99.8% of the time we recommend turning SIP ALG off, the exception to this is if you are using an actual SBC (Session Border Controller).
SIP ALG stands for Application Layer Gateway. You will find it on many commercial and residential Firewalls, Routers, or Modems. It is a NAT tool that inspects SIP Messages and transforms the Private IP addresses and Ports to Public IP Addresses and Ports.
So what is the problem with SIP ALG?
SIP ALG was built as a tool when Hosted PBX's didn't have a great NAT solution. To this day some still do not understand NAT. Our system fully understand NAT and prefers the use of private IP addresses in SIP Messaging opposed to the Public IP Address. The message is delivered back to the Public IP Address and Port from which it was received.
Secondly, many commercial Firewalls and Modems do not fully understand SIP and SIP Routing. The replacement of the private IP is done via Scripting, which can also eliminate critical parts of the SIP message. They also commonly have problems with their own internal NAT Routing Table for the messages they transformed, causing some SIP messages to be delivered to the wrong endpoint or not be delivered at all.
What are some symptoms of SIP ALG?
There are many Symptoms of SIP ALG, here are some of the most common symptoms we see.
- One-way or No-way audio, intermittently or consistently.
- Outbound or Inbound Call Fails to Connect.
- Audio cuts out completely while on a call and doesn't return.
- Phones continue ringing and can't be answered.
- Unable to call another extension on own Network.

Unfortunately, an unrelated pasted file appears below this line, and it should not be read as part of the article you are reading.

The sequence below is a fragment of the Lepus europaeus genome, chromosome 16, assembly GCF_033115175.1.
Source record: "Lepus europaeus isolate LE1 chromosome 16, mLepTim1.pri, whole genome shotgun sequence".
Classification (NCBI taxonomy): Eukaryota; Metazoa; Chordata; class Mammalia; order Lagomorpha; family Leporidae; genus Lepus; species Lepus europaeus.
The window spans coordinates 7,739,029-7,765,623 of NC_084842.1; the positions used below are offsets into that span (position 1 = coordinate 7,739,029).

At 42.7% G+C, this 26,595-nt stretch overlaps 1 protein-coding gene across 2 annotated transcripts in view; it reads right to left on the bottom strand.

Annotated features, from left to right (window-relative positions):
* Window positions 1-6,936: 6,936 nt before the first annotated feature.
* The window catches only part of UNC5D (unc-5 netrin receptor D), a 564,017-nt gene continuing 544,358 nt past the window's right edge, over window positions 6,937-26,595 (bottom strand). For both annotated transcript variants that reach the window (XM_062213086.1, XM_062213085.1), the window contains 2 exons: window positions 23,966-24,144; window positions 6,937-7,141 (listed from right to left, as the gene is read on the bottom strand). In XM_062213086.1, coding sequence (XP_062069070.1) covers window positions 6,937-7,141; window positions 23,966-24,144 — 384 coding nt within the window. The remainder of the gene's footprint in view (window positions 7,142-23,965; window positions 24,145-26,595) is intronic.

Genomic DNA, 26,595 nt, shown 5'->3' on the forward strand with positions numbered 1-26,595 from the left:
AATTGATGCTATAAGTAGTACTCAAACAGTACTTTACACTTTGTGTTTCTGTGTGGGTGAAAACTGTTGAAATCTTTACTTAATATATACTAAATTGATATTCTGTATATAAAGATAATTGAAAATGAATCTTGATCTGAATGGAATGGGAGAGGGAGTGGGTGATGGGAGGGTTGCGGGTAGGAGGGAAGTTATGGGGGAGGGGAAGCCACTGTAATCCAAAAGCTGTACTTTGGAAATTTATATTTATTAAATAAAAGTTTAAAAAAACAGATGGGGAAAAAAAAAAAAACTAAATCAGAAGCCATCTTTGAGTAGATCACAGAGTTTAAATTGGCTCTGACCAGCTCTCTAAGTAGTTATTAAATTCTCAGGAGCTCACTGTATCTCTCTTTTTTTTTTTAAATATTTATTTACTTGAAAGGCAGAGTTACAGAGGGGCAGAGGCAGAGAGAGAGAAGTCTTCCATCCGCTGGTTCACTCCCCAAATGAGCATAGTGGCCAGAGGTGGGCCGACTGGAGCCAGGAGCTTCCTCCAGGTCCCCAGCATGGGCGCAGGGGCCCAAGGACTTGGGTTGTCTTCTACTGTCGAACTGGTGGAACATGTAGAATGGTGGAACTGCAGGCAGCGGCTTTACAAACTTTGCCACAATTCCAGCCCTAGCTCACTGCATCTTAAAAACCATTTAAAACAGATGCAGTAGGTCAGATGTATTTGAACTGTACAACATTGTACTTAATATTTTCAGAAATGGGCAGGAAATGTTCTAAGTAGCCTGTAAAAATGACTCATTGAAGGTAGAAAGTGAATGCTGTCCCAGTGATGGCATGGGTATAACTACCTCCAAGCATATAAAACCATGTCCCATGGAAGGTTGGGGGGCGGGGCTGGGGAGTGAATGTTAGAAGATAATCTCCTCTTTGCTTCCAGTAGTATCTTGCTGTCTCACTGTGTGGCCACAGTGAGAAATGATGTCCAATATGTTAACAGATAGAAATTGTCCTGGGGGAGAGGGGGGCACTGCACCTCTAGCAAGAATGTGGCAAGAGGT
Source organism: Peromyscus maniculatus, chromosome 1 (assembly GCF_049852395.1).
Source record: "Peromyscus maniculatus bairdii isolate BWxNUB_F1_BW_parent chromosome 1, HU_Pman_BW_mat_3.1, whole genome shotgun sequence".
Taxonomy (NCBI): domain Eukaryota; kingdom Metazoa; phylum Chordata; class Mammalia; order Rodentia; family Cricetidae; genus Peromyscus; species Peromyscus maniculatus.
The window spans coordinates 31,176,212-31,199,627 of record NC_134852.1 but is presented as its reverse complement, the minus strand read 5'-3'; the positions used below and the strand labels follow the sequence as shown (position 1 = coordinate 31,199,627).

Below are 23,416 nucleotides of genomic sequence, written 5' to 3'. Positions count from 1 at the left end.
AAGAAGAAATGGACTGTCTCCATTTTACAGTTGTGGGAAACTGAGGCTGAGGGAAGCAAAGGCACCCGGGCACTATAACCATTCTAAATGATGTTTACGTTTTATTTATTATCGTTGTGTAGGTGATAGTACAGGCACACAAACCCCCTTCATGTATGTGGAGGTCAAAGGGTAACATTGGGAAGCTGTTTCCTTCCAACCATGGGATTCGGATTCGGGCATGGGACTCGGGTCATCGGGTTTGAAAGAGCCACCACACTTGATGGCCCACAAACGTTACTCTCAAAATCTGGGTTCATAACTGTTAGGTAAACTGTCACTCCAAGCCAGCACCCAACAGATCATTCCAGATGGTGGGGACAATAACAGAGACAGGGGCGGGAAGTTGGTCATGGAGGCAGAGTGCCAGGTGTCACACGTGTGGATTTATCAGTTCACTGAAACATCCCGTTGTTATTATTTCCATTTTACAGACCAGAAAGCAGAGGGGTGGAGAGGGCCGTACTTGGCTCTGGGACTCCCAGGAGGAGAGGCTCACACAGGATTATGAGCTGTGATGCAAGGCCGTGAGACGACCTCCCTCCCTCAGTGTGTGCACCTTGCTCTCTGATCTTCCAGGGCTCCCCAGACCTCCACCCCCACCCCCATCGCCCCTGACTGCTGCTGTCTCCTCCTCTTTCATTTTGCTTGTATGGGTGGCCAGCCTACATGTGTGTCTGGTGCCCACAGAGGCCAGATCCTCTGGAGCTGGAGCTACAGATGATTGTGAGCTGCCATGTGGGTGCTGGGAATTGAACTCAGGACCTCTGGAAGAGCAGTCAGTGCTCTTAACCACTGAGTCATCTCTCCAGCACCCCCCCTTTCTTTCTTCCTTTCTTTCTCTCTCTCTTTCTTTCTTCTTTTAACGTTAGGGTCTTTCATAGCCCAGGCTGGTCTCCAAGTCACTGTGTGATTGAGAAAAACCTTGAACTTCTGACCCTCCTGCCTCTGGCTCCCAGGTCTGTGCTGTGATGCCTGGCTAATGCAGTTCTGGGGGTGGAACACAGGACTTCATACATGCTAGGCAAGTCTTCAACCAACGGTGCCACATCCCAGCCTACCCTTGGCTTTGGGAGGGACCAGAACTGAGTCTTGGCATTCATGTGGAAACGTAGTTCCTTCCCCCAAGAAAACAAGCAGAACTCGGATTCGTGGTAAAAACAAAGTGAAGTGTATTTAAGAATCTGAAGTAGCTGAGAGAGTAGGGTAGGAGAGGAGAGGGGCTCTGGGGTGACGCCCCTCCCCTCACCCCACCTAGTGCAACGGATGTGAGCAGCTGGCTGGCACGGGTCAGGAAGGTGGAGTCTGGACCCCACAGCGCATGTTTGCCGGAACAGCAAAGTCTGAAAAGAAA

What are NOT symptoms of SIP ALG?
There are some misconceptions, as SIP ALG is only a NAT tool it does NOT effect the following:
- Audio Quality after a call has started. This would most commonly be caused by Jitter or Packet Loss on the customer's Network.
- Echo or Static, there are both elements typically associated with an issue at the Endpoint or on the Local Network such as Electronic Interference or Voice Activity Detection (VAD).
How do I know if SIP ALG is on? How do you know if there is SIP ALG?
Although, SIP ALG usually causes problems right away, it can exist on your customers Network for months or years before being troublesome. This can be due to a firmware update or corruption of the file system on the routing device.
You can look in a SIP Trace from ParagonVoIP to easily determine if there is SIP ALG. This assumes you understand the difference between a public and private IP address. IF you see a Public IP address from your customer's phone in the Contact Header, or anywhere in the SDP Body, this is a very good indication there is SIP ALG.
The exception is if the phone itself has a Public IP address, or you are using another NAT Tool like STUN, TURN, or ICE. These tools are not necessary and we don't recommend their use. STUN, TURN, and ICE are things that you must configure, so it's likely they are not the problem.
In the following image, we can see this is an INVITE from a Polycom VVX 410. We see the Public IP Address 5 times in this SIP message, but it normal to see it in the 'Received packet from' and Via Headers (indicated by Green). It should NOT be seen in the Contact Header or SDP body (Indicated by Red). 220.127.116.11 is a ficticious Public IP Address.
How do I turn it off?
It is easy to detect of SIP ALG is there, but not always so easy to turn it off. Here are some tips...
- SIP ALG can be named SIP Transformer, SIP Helper, SIP Guide, or other various names.
- SIP ALG is not always found in the GUI of the device, in some cases you may have to SSH or Telnet into the device to turn it off.
- SIP ALG can exist on your Modem or Firewall. If you are using a modem/router in bridge mode it can still intercept and transform these messages if you did not turn it off prior to bridging it.
- In this case you can look a WAN packet capture form your firewall to see if your firewall is changing it.
- In some equipment it simply can NOT be turned off, in this case you will need to seek out a new Modem or Firewall.
- In extremely RARE cases this is can be done by the ISP, in which case you may be able to request for them to turn it off.